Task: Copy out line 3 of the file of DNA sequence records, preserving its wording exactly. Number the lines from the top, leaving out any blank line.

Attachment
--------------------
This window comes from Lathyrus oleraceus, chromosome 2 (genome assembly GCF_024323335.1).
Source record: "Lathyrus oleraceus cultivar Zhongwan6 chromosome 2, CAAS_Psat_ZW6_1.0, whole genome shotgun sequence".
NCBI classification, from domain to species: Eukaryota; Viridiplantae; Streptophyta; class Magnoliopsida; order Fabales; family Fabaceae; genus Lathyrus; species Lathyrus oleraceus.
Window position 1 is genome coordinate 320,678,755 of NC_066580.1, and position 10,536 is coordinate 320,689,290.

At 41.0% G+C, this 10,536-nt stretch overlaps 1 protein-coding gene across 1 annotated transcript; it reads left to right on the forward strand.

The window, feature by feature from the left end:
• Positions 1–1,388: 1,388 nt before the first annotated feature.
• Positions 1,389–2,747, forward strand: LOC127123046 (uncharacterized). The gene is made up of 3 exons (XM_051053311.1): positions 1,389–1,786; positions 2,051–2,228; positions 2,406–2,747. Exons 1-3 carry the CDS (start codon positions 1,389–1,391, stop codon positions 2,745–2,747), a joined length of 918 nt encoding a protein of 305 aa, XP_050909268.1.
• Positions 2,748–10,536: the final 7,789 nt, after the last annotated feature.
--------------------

NCBI classification, from domain to species: Eukaryota; Viridiplantae; Streptophyta; class Magnoliopsida; order Fabales; family Fabaceae; genus Lathyrus; species Lathyrus oleraceus.